Lonelyhearts Heavy and Monty-riffic
By Kristin Battestella
I’ve been making a point to upgrade my Montgomery Clift VHS collection to DVD, but alas, some of his movies-like 1958’s Lonelyhearts- are not available on DVD, much less blu-ray. For shame!
Adam White (Clift) is an idealistic young journalist looking for his big break at The Chronicle. Adam’s boss, a cynical and sour husband William Shrike (Robert Ryan) contests his protégé’s hopeful outlook by giving him the ‘Miss Lonelyhearts’ column. Citizens write to Adam with their troubles-everything from the lovelorn to the ill, injured, or worse. Instead of laughing the letters off or answering with popular, witty advice, Adam grows very conflicted about the column and the people needing his help. Shrike’s unhappy wife
(Myrna Loy) hates to see the growing change in Adam, as does his waiting girlfriend Justy (Dolores Hart). When Adam decides to contact one of his letter writers, Fay Doyle (Maureen Stapleton), complications arise that could destroy the already distraught and emotionally fragile Adam. Florence
Today, Lonelyhearts would probably be played as a romantic comedy or witty insight into relationships and love. Television director Vincent J. Donehue’s (Peter Pan) approach, however, is a little melancholy to say the least. The examination of adultery, sin, idealism and cynicism is somewhat heavy-handed, but also a little too close to home. We don’t like facing the loss of love, innocence, loyalty, and honor. Modern audiences will either love Lonelyhearts’ well-played drama and realism or just hate the melodrama and dismiss it as depressing drivel. The fifties stylings may also hamper this brooding flick. The action here is largely played like the stage-understandably as Lonelyhearts is based on the Broadway adaptation of Miss Lonelyhearts by Nathanael West. The women are very dated to the time as well. Even though the film examines the troubles of the displeased housewife, these women are meant to be content waiting for their husbands, and Justy is very happy when she’s promoted from ‘file clerk’ to ‘secretary’!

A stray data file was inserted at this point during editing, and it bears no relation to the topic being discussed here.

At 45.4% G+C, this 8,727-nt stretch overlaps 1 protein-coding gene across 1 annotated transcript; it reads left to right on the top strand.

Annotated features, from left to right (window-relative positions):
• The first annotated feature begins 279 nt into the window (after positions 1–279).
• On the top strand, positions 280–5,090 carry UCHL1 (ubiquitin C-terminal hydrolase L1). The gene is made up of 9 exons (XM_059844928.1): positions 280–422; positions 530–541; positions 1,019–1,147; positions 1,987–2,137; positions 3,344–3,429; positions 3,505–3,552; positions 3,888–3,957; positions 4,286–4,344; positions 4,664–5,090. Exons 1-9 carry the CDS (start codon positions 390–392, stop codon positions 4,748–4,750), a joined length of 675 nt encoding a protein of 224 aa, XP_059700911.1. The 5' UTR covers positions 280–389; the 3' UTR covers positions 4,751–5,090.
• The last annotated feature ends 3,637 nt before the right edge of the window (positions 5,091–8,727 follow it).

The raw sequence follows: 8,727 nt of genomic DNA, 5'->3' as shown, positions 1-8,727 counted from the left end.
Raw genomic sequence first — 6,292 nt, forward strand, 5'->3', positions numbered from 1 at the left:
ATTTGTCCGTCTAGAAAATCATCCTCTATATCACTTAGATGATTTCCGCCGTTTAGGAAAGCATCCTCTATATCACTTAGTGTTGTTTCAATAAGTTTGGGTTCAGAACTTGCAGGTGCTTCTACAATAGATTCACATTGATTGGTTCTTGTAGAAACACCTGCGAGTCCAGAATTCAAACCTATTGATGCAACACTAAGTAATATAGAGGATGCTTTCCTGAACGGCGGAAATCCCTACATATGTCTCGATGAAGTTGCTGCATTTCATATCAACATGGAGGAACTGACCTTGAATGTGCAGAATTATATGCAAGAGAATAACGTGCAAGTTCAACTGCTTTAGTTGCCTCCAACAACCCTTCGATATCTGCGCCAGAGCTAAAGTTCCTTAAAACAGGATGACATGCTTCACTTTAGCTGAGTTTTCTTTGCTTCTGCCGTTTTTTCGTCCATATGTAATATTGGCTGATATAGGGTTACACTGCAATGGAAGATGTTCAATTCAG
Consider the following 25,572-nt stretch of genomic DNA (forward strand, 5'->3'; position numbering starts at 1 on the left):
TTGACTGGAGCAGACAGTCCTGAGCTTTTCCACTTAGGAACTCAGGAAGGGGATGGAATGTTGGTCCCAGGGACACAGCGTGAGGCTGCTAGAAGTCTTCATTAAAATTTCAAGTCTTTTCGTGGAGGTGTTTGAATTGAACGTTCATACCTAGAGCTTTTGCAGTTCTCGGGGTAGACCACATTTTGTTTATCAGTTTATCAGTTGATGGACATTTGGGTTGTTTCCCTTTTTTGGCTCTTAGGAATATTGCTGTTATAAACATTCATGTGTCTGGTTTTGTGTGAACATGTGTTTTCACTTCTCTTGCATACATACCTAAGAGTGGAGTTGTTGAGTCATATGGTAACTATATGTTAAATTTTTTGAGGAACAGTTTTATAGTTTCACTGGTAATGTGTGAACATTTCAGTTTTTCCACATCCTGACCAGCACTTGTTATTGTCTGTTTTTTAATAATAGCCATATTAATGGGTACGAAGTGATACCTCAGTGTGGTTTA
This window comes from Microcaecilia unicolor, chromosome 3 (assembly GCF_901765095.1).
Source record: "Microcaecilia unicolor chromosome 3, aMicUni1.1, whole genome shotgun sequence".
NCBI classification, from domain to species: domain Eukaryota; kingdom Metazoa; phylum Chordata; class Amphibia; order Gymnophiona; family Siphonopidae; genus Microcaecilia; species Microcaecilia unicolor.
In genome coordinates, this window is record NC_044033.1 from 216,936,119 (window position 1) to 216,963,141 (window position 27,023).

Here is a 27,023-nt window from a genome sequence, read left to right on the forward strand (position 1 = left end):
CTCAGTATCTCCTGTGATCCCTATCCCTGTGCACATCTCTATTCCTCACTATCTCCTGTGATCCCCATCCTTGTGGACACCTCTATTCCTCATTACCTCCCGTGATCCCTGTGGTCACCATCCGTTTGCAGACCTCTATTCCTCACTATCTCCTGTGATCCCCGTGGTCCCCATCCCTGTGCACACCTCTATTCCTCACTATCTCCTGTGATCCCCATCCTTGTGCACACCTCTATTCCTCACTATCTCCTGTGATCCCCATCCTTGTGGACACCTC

I’m getting the hang-ups out of the way because once you accept Lonelyhearts as the disillusionment that it is, you can see that it’s not a bad movie. The pacing and editing is a little uneven, and the lesser characters aren’t given much room to shine, but Montgomery Clift once again puts his tormented heart and soul into what seems like his perfect part. Though tough living and a deforming car accident hampered what could have been of Montgomery Clift and his filmmaking, he’s still pretty and dang talented enough to carry Lonelyhearts. His Adam is charming, loveable, an everyman trying to make his way in the industry. Unfortunately, we slowly see-just like Adam- that he can’t fight the system without destroying himself. Knowing what we know of the ‘mincemeated’ Monty, Lonelyhearts takes on a new examination of shattered dreams and conflicts. Where does the drunken and depressed Adam begin and the injured and pained Monty end? You never get the feeling Clift is merely playing himself-oh no. Where another actor of the day could bubble over and ham it up for such a role, Monty’s methodical talent wins out with one hundred percent believability.